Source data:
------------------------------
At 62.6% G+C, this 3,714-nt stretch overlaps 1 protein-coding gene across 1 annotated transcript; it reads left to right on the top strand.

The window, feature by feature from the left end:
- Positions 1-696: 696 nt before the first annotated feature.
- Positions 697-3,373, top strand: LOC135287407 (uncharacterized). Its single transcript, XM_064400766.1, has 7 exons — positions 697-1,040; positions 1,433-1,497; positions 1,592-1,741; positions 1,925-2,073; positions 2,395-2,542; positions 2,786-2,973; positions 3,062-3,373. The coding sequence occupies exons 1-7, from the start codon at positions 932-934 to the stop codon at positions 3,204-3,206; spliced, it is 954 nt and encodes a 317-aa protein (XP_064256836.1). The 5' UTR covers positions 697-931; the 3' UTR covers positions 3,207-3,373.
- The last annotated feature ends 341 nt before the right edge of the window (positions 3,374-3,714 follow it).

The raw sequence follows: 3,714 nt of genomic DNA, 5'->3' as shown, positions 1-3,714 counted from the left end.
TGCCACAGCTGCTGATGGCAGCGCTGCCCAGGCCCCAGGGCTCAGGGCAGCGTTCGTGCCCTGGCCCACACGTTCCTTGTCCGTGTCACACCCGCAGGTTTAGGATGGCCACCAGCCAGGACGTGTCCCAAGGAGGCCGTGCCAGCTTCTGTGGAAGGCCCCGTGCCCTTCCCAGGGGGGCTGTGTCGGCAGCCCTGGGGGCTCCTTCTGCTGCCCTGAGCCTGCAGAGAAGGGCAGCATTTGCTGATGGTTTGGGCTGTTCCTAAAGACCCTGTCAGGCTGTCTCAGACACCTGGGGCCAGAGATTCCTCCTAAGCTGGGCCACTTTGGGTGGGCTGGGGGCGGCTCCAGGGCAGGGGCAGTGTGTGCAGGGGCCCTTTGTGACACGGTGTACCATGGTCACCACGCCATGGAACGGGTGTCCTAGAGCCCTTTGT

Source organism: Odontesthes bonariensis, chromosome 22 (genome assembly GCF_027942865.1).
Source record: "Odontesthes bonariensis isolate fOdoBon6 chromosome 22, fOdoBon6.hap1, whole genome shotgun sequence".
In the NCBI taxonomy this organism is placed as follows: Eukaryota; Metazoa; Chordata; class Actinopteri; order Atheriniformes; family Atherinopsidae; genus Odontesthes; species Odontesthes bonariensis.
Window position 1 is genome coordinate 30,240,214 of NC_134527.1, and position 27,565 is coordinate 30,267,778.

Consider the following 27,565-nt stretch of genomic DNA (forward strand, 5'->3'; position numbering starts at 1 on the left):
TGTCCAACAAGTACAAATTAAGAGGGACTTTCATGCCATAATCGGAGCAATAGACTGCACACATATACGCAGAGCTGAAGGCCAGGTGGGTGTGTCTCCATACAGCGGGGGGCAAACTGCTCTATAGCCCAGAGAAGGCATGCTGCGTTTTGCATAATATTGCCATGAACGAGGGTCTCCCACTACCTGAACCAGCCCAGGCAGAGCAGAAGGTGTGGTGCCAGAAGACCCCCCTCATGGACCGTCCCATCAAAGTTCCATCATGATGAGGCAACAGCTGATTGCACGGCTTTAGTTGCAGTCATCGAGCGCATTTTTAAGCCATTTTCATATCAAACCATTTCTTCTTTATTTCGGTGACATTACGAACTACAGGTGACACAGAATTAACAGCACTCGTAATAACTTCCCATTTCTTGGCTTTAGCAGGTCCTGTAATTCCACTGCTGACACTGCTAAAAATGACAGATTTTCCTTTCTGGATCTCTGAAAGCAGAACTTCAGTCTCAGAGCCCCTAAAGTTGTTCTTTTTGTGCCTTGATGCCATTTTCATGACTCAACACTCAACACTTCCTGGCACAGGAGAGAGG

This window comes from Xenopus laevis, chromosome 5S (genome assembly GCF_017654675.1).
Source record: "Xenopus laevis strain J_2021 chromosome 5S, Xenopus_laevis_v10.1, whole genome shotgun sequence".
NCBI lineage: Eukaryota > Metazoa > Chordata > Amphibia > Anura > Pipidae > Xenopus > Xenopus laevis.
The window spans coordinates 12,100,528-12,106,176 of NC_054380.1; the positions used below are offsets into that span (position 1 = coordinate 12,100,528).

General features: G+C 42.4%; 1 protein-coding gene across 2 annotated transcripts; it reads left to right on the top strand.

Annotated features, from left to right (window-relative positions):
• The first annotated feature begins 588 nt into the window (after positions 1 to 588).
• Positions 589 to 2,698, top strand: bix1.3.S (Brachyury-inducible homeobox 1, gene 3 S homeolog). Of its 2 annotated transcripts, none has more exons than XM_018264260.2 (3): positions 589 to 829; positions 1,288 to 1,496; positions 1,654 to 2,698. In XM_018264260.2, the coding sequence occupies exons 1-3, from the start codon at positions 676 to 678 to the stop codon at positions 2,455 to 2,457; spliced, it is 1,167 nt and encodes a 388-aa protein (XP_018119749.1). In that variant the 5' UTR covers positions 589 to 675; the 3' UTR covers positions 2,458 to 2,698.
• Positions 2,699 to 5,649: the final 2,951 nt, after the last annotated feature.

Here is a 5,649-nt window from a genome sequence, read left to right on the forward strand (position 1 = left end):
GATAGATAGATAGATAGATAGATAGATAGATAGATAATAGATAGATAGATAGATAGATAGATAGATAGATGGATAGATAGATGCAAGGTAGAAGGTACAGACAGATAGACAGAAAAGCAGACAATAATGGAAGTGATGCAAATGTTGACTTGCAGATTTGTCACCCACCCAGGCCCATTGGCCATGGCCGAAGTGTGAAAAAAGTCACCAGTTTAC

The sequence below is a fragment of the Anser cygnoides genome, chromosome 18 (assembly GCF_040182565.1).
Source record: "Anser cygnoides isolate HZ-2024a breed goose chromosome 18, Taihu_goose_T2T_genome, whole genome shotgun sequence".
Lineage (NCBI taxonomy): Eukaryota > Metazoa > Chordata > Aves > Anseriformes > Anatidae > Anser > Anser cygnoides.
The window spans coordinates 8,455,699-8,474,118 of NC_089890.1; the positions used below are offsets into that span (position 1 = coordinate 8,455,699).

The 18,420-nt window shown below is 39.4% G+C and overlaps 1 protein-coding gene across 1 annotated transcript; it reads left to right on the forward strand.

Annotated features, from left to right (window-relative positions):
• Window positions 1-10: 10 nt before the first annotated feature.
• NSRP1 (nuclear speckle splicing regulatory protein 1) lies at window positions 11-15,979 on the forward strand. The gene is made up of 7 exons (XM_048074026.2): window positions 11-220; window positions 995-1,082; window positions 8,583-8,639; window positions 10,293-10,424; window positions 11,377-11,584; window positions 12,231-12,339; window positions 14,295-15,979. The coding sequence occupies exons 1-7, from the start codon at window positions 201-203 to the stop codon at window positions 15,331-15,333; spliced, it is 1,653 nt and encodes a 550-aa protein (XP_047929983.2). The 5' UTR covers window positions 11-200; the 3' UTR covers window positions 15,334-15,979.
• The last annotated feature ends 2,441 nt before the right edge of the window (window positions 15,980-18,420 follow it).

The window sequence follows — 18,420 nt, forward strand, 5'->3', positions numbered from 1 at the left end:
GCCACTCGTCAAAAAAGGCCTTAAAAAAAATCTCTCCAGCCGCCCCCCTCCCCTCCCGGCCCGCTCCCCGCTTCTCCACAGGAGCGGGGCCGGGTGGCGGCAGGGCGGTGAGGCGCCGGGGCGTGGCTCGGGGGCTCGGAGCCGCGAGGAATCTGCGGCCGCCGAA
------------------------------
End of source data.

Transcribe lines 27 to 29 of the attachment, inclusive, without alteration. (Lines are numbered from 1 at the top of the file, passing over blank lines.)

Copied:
Lineage (NCBI taxonomy): Eukaryota > Metazoa > Chordata > Aves > Anseriformes > Anatidae > Anser > Anser cygnoides.
The window spans coordinates 8,455,699-8,474,118 of NC_089890.1; the positions used below are offsets into that span (position 1 = coordinate 8,455,699).

The 18,420-nt window shown below is 39.4% G+C and overlaps 1 protein-coding gene across 1 annotated transcript; it reads left to right on the forward strand.